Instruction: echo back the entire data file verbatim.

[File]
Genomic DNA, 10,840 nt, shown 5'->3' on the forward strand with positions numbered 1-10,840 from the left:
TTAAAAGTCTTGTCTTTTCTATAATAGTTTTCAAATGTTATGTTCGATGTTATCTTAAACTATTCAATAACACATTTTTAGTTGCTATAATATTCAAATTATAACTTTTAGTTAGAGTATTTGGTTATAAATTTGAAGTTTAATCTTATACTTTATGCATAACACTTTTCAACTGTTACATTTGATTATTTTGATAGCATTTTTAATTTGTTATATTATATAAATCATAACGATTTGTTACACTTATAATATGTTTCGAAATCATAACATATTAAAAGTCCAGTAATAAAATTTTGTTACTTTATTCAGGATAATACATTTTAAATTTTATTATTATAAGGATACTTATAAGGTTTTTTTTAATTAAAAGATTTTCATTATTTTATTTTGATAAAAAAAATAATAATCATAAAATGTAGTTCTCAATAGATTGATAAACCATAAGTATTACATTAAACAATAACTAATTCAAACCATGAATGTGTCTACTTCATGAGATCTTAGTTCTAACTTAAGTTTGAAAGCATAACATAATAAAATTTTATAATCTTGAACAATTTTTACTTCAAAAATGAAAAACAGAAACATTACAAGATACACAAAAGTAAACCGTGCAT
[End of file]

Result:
Genomic DNA, 10,840 nt, shown 5'->3' on the forward strand with positions numbered 1-10,840 from the left:
TTAAAAGTCTTGTCTTTTCTATAATAGTTTTCAAATGTTATGTTCGATGTTATCTTAAACTATTCAATAACACATTTTTAGTTGCTATAATATTCAAATTATAACTTTTAGTTAGAGTATTTGGTTATAAATTTGAAGTTTAATCTTATACTTTATGCATAACACTTTTCAACTGTTACATTTGATTATTTTGATAGCATTTTTAATTTGTTATATTATATAAATCATAACGATTTGTTACACTTATAATATGTTTCGAAATCATAACATATTAAAAGTCCAGTAATAAAATTTTGTTACTTTATTCAGGATAATACATTTTAAATTTTATTATTATAAGGATACTTATAAGGTTTTTTTTAATTAAAAGATTTTCATTATTTTATTTTGATAAAAAAAATAATAATCATAAAATGTAGTTCTCAATAGATTGATAAACCATAAGTATTACATTAAACAATAACTAATTCAAACCATGAATGTGTCTACTTCATGAGATCTTAGTTCTAACTTAAGTTTGAAAGCATAACATAATAAAATTTTATAATCTTGAACAATTTTTACTTCAAAAATGAAAAACAGAAACATTACAAGATACACAAAAGTAAACCGTGCAT